Open access peer-reviewed chapter - ONLINE FIRST

Lunar Science: Internet for Space Tourism

By Ayodele Abiola Periola

Submitted: September 30th 2018Reviewed: August 11th 2019Published: December 9th 2019

DOI: 10.5772/intechopen.89124

Downloaded: 53

Abstract

The increased interest in space exploration drives the development of novel technologies that are useful in other areas, such as aviation. The use of these technologies gives rise to new challenges and applications. Space tourism is an emerging application due to advances in space exploration technologies. This paper addresses two challenges aimed at ensuring continued internet access in space tourism. The first is designing network architecture to ensure continued internet access for space tourists aboard a space vehicle. The second is using aerial vehicle technology to enhance access to cloud content in areas with poor telecommunication infrastructure. The paper proposes the distributed handover algorithm ensuring that the space vehicle can execute handover from terrestrial wireless networks to aerial platforms and satellites as a last mile connection. It also proposes the concept of aerial diversity ensuring low cost access to cloud content. Performance simulation shows that the use of the distributed handover algorithm enhances channel capacity by 18.4% on average and reduces latency by 11.6% on average. The use of the cloud content access system incorporating aerial diversity enhances the channel capacity of terrestrial wireless networks by up to 85% on average.

Keywords

  • Space Tourism
  • Wireless Communications
  • Wireless Handover
  • aerial platforms
  • satellites
  • space tourist

1. Introduction

The internet comprises multiple converging technologies that interact together in a global network. Information access via the internet faces a significant number of challenges. These challenges influence the ease with which information can be accessed via the internet. The quality of service (QoS) associated with internet access is determined by metrics such as channel capacity, latency, throughput and packet loss rate.

Advances in networking have played a significant role in internet evolution. For example, the internet initially used wired technology as the communication media; however, the internet is now accessed via wireless radio [1, 2, 3]. This transition increases the mobility of subscribers seeking to access data [4, 5]. The emergence of smartphones has improved subscriber ability to access the internet. This increased access requires network algorithms to support the realization of enhanced QoS in fifth generation (5G) wireless networks and beyond 5G (B5G) networks.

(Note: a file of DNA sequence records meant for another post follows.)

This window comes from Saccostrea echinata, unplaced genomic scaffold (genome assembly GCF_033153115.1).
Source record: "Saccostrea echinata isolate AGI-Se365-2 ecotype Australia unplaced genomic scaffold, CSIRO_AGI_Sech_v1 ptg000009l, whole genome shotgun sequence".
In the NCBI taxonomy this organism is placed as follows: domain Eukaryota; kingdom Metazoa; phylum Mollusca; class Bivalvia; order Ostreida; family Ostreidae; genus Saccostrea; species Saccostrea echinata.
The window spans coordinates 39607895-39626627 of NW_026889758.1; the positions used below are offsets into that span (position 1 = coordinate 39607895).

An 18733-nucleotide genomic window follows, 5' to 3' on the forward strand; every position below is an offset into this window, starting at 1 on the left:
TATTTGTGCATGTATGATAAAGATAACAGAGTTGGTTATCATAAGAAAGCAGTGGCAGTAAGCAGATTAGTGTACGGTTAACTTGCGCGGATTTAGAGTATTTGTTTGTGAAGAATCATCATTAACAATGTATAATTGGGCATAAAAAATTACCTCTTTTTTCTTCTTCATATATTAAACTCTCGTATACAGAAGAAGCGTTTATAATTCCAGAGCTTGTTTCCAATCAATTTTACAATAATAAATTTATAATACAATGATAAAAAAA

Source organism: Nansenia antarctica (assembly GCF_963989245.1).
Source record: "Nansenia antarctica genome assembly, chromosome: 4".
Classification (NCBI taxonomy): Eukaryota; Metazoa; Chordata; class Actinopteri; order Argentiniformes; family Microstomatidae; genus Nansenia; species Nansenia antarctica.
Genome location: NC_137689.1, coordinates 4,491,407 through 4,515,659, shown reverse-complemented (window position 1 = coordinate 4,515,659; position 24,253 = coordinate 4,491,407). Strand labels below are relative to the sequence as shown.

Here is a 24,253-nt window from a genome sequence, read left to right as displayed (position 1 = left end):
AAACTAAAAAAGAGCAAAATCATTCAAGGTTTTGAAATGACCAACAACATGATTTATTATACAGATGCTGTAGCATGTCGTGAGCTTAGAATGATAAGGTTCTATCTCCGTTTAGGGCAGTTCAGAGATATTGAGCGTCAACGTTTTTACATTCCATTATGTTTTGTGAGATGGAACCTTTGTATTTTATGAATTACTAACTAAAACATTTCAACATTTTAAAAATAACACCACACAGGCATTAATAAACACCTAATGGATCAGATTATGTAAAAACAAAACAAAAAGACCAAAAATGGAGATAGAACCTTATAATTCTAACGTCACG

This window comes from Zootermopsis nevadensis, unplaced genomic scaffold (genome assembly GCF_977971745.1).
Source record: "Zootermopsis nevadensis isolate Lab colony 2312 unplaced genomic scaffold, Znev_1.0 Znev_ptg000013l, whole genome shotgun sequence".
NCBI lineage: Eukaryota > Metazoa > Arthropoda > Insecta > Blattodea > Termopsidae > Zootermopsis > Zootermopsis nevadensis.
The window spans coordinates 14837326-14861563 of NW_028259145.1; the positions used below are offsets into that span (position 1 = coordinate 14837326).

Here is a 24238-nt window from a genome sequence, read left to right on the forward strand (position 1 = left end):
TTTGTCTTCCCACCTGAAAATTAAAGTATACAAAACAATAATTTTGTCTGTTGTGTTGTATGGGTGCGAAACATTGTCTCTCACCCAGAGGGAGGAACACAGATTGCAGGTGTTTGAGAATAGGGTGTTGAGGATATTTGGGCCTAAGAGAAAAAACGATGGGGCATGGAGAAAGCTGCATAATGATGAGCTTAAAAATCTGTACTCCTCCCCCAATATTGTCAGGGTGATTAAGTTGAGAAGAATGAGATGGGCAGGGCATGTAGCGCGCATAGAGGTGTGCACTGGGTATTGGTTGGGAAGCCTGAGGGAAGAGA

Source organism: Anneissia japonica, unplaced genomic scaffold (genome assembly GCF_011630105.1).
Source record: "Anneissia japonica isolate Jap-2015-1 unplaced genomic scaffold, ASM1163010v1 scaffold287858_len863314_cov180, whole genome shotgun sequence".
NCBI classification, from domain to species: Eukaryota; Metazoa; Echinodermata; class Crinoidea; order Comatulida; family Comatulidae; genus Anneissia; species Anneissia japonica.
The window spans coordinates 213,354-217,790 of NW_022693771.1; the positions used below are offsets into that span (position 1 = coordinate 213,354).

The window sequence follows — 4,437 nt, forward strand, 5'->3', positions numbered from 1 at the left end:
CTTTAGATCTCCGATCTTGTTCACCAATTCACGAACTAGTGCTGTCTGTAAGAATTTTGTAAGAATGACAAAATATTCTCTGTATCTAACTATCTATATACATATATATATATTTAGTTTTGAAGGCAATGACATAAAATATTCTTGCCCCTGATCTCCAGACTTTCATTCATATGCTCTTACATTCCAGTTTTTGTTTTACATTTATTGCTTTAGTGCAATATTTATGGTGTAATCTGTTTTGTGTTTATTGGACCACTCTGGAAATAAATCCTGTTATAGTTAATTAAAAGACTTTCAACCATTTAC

Internet access via wireless technologies benefits from new technologies such as: (i) new variants of the internet protocol (IP) and the transmission control protocol (TCP) [6, 7, 8, 9, 10], (ii) improved packet switching [11, 12, 13], (iii) World Wide Web [14], (iv) IEEE 802.11 wireless network standard [15], and (v) artificial intelligence [16, 17].

Currently, there is increased interest in space exploration leading to the development of technologies such as small satellites [18, 19] and aerial vehicles such as stratospheric platforms [19] and drones [20]. The development of these technologies enables capital constrained organizations to engage in space exploration. This also enables the emergence of new applications requiring internet access such as space tourism. The emergence of space tourism [21, 22, 23, 24, 25, 26, 27, 28, 29, 30, 31, 32, 33, 34, 35, 36, 37, 38, 39] requires a solution to providing uninterrupted internet access to subscribers aboard a space vehicle, as well as improving accessibility to the cloud content internet.

This chapter addresses two challenges: it designs (i) a network infrastructure with associated mechanisms to ensure continued access for space tourist subscribers aboard a space vehicle and (ii) a solution to improve the cloud service accessibility in developing nations. The chapter makes the following contributions: